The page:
- May 22, 2016
- Posted by: admin
- Category: TESTING
The Preliminary SAT/National Merit Scholarship Qualifying Test (PSAT/NMSQT) is a standardized test administered by the College Board in the United States. PSAT can be used both practice for the SAT and ACT and one of the starting points on your college admissions journey. Considered to be a “preliminary SAT,” the PSAT test gives students a sense of the format, question types, content, and time limits that they will encounter on the SAT. Additionally, the PSAT test serves as a qualifying test for the National Merit Scholarship Program.
HOW TO REGISTER FOR PSAT:
Students outside the U.S., whether American citizens or other nationalities, must make arrangements with a local school to register for and take the PSAT/NMSQT. The PSAT/NMSQT Coordinator at that school will help the student:
Use the College Board’s PSAT High School Search Tool to find a school in your area that administers the PSAT, then contact that school to inquire about test dates and procedures
Pay the $14 test fee(Note that fee waivers are available only to students in 11th grade)
Receive the Official Student Guide to the PSAT/NMSQT, which includes a full-length practice test.
PSAT TEST DATES:
The PSAT is offered in October/November of each year. Because high schools rather than individual test centres administer the PSAT, each school decides when to give the test to its students. Schools can offer the PSAT either on a Wednesday during the school day or on a Saturday.
Not sure which PSAT test date applies to your child’s school? Use the College Board’s PSAT Test Date Search Tool
PSAT/NMSQT can be taken only once a year
PSAT TEST STRUCTURE:
The PSAT test measures a student’s skills in three core areas: Critical Reading, Math, and Writing. The PSAT test is composed of five sections—two Critical Reading sections, two Math sections, and one Writing section. Total testing time is 2 hours and 10 minutes. The breakdown of each section is as follows:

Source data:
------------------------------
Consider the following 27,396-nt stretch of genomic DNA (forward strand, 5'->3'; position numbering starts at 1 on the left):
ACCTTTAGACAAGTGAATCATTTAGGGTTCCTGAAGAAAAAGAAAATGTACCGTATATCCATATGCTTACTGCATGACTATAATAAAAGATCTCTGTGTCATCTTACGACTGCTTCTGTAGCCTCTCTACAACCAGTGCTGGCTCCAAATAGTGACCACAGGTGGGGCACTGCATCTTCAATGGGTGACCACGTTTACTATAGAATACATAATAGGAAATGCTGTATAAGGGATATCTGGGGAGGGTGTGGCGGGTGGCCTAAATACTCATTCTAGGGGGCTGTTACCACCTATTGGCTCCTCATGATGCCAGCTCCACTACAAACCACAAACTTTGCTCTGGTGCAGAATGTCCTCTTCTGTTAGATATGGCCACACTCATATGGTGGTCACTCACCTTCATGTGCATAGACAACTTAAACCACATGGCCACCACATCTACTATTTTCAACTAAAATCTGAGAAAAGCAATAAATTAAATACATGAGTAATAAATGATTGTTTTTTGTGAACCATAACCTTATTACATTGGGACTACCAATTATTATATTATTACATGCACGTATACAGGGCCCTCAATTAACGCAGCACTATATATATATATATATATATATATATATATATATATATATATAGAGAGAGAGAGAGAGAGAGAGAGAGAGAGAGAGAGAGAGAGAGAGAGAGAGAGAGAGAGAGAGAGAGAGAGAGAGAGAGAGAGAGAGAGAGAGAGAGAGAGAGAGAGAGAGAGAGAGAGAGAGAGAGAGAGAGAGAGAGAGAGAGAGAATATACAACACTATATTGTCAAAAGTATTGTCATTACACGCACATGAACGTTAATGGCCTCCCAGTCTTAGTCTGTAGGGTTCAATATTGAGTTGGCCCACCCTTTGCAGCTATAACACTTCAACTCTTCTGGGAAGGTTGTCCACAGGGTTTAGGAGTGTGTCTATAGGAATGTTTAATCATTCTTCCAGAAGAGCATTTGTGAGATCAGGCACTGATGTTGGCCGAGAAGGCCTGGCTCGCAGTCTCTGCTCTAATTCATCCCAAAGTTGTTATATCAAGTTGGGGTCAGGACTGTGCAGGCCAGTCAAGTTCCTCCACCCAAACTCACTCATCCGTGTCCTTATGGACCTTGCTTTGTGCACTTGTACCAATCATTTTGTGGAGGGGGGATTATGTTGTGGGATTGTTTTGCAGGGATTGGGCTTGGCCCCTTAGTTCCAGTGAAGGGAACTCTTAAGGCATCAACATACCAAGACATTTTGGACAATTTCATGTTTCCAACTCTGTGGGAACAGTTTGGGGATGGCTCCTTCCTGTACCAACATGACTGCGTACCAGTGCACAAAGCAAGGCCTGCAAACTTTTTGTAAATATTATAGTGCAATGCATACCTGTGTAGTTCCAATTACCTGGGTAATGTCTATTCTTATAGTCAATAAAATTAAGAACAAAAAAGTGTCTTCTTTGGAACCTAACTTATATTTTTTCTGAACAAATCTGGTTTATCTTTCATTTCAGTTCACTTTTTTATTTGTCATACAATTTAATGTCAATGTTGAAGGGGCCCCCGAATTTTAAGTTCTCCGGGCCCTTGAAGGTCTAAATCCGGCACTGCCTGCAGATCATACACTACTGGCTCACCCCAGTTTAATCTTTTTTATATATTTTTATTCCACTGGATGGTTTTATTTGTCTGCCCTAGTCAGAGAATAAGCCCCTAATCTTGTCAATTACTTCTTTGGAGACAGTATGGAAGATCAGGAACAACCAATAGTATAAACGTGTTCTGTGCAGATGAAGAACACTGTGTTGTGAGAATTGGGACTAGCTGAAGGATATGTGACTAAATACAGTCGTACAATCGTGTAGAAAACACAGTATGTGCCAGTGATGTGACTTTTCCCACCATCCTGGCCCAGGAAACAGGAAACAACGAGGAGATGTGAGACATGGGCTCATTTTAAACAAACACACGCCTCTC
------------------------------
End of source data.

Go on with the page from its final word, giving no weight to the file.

Critical Reading – 50 minutes (two 25-minute sections), 13 sentence completion questions ( vocabulary and ability to comprehend the logic of complex sentences.) 35 Reading Passage Questions (reading and interpreting what is implied by or stated in a passage)
Math – 50 minutes (two 25-minute sections) 28 Multiple choice questions (number and operation; algebra and functions; geometry and measurement; and data analysis, statistics, and probability.) and 10 Student-Produced Response Questions (number and operation; algebra and functions; geometry and measurement; and data analysis, statistics, and probability)
Writing – 30 minutes (one 30-minute section) 20 Improving Sentences Questions (grammar and usage) 14 Identifying Sentence Errors Questions (grammar and usage) 5 Improving Paragraphs Questions (writing and revising)
The test is mostly multiple-choice, but there are 10 open-response math questions that require takers to enter their responses on a grid. Students are allowed to use calculators on the math sections
The best way to prepare for the PSAT/NMSQT is to take challenging courses, read widely, write frequently, and develop problem-solving skills both in the classroom and through extracurricular activities. These are the same habits that prepare students for the SAT and AP exams as well as college and career.
Author: Ketaki Kapoor